Wednesday, January 23, 2008

Singapore Legends, Rumors, Folk Beliefs

Tee Hun Ching, ed., Singapore Urban Legends[:] Myths & Mysteries. Singapore: SPH Magazine Pte Ltd, 2005. 92 pp. ISBN 981-05-4731-5

1-5 Rumour has it that to keep customers coming back for more, satay hawkers [at the Satay Club at the Old Esplanade] went to great lengths to spice up their gravy.

The story went that they borrowed from black magic rituals and added "special ingredients" like dirty underwear and soiled sanitary napkins.

"I'm not sure how it began," recalled bank officer Janice Chen, 32. "But when I was a kid, I heard from a friend who, as usual, heard from a friend's friend and so on, that someone had gone to the gravy pot for a second helping and fished out a soiled sanitary napkin."

6-10 An e-mail says that a 2km-wide asteroid will come crashing down in 2019 and take out a continent upon impact. [Asteroid 2002 NT7 will miss Earth, NASA assures us.]

11-17 A recruit who died during his Basic Military Training is said to haunt the barracks in Pulau Tekong. [Some say the recruit was discovered on the route march trail, his entrails laid alongside his body. In another version, the soldier was found impaled on an entrenching tool.]

18-22 Rodents crawl into vending machines and contaminate canned drinks, leading to sometimes fatal diseases for consumers[.] [...] An employee at a company which operates vending machines here revealed this after some persuasion: A few years back, some of the company's employees discovered a desiccated rat in one of its vending machines at a shipyard.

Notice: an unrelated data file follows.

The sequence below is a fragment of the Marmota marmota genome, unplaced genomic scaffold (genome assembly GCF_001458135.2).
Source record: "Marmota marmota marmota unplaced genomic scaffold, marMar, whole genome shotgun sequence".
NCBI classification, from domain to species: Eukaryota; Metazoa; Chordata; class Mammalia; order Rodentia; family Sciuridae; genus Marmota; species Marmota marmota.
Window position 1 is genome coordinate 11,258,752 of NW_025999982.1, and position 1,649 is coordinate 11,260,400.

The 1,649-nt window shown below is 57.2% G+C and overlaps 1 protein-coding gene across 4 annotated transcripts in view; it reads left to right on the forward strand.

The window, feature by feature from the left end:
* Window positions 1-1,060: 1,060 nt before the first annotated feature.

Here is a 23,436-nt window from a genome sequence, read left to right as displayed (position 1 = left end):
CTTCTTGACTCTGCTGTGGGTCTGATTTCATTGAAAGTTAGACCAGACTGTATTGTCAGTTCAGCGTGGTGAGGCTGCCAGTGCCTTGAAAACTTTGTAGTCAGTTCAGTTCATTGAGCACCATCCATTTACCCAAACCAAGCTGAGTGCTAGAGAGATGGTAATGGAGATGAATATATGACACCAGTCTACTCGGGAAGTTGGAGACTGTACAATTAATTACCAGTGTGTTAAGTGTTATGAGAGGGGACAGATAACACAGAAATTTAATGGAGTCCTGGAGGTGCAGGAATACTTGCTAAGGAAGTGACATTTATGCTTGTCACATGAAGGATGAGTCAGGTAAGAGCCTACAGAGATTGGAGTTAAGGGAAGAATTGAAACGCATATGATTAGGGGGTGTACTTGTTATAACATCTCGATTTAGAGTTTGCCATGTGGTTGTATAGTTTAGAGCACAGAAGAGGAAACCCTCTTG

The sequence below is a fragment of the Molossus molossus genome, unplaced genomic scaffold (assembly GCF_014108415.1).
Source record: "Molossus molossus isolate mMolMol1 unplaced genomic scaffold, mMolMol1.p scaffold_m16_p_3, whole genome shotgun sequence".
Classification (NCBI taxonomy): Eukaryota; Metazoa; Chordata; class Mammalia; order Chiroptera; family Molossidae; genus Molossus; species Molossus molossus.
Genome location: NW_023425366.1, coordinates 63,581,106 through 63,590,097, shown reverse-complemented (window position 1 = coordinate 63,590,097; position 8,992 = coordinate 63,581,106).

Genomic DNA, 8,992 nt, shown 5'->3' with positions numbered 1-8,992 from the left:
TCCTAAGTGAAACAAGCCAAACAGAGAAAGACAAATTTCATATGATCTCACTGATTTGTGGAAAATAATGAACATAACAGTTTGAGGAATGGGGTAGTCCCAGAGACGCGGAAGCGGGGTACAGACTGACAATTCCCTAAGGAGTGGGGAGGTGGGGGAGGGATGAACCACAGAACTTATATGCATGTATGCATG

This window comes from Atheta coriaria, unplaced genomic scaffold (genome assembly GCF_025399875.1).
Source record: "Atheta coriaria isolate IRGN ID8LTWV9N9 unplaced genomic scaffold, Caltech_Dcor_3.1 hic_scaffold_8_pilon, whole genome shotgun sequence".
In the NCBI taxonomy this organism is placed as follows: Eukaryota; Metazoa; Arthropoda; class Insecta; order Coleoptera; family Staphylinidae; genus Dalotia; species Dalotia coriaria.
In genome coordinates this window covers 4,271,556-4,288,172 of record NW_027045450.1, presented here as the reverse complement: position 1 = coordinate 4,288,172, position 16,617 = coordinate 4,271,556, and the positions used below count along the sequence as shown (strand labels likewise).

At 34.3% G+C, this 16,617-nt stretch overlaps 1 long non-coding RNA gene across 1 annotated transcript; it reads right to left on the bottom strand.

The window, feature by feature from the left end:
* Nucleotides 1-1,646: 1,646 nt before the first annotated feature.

23-7 [A widely-circulated e-mail on how to identify a stroke victim could actually be "useful for the layman," a doctor suggests.]

28-32 [Breaking a mirror leads to seven years of bad luck.]

33-7 Some believe evil will befall anyone who steps on food offerings for hungry ghosts.

38-43 Buy pirated DVDs from Malaysia and you will find the police waiting for you back home in Singapore. [...] Circulated mostly by word of mouth from as early as the mid-1990s, it has become part of local folklore that plays on people's ignorance and fear of violating laws on video piracy.

44-8 An e-mail claims that a "mermaid" was found on a beach in India following the Dec 26, 2004 tsunami, and is now in a museum. [Mathavai Mohan, the education officer of the Government Museum in Chennai, denies the story. Juan Cabana, a Florida artist, claims the mermaid photo was taken from his website.]

49-52 [T]he Health Promotion Board [...] said there is little scientific evidence to support the belief that durian and alcohol make a lethal combination.

Most reports are anecdotal, said Dr Annie Ling, who heads the board's Nutrition Department. "There have been a very limited number of studies to verify the effects of mixing the two, and these have yielded findings that are contrary to common belief," she said.

53-7 Apparently, you can tell how long a man's penis is just by looking at other parts of his body, such as his hands and feet.

58-61 [A study supposedly published in the New England Journal of Medicine claims that staring at a woman's breasts is good for a man's health. The journal's media relations executive denies that any such research was published, anywhere.] The report also appeared in the Business Times in Singapore under a tongue-in-cheek column called Straws In The Winds on June 23, 2000. The journalist who picked the story had no memory of its source.

62-6 [W]hen we received an e-mail containing a health warning about cancer-causing disposable chopsticks which were made in China, we took it seriously. The e-mail came with a JPEG attachment which contained four paragraphs of text in Chinese, along with a badly translated English version.